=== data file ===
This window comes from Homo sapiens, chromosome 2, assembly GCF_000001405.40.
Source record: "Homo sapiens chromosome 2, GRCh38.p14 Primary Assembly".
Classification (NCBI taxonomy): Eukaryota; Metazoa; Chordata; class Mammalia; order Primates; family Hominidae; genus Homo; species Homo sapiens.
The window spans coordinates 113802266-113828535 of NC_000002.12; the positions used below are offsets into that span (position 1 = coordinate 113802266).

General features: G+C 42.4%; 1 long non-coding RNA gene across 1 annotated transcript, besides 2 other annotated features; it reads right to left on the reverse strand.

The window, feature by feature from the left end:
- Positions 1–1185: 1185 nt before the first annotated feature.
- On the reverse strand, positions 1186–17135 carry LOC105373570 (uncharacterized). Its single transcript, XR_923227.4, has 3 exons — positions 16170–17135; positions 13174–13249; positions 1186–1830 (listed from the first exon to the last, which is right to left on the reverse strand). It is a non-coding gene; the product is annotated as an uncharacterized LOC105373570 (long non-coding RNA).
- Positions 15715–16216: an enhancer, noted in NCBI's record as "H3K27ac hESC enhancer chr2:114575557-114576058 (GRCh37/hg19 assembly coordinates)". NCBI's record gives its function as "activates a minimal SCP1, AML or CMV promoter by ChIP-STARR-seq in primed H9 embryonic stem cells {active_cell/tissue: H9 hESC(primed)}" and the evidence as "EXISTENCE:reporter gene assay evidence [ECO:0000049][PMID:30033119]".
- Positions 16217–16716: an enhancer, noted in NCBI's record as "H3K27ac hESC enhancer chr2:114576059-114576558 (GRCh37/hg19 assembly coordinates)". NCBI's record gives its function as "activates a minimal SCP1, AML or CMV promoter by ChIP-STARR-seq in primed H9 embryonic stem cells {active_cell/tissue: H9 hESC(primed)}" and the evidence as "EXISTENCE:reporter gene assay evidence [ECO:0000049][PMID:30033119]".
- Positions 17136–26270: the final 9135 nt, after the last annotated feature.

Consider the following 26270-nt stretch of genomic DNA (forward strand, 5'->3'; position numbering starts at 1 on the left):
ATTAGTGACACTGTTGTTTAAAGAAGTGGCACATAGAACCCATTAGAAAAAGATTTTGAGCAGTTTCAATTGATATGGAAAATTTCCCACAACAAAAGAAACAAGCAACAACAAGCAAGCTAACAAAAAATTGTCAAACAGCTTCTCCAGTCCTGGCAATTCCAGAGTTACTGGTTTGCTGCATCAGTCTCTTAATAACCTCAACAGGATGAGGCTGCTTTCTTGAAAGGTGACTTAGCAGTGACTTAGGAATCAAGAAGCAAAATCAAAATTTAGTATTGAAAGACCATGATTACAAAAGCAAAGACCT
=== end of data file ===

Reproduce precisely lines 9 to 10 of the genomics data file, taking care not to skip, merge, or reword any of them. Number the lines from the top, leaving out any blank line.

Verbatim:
- Positions 15715–16216: an enhancer, noted in NCBI's record as "H3K27ac hESC enhancer chr2:114575557-114576058 (GRCh37/hg19 assembly coordinates)". NCBI's record gives its function as "activates a minimal SCP1, AML or CMV promoter by ChIP-STARR-seq in primed H9 embryonic stem cells {active_cell/tissue: H9 hESC(primed)}" and the evidence as "EXISTENCE:reporter gene assay evidence [ECO:0000049][PMID:30033119]".
- Positions 16217–16716: an enhancer, noted in NCBI's record as "H3K27ac hESC enhancer chr2:114576059-114576558 (GRCh37/hg19 assembly coordinates)". NCBI's record gives its function as "activates a minimal SCP1, AML or CMV promoter by ChIP-STARR-seq in primed H9 embryonic stem cells {active_cell/tissue: H9 hESC(primed)}" and the evidence as "EXISTENCE:reporter gene assay evidence [ECO:0000049][PMID:30033119]".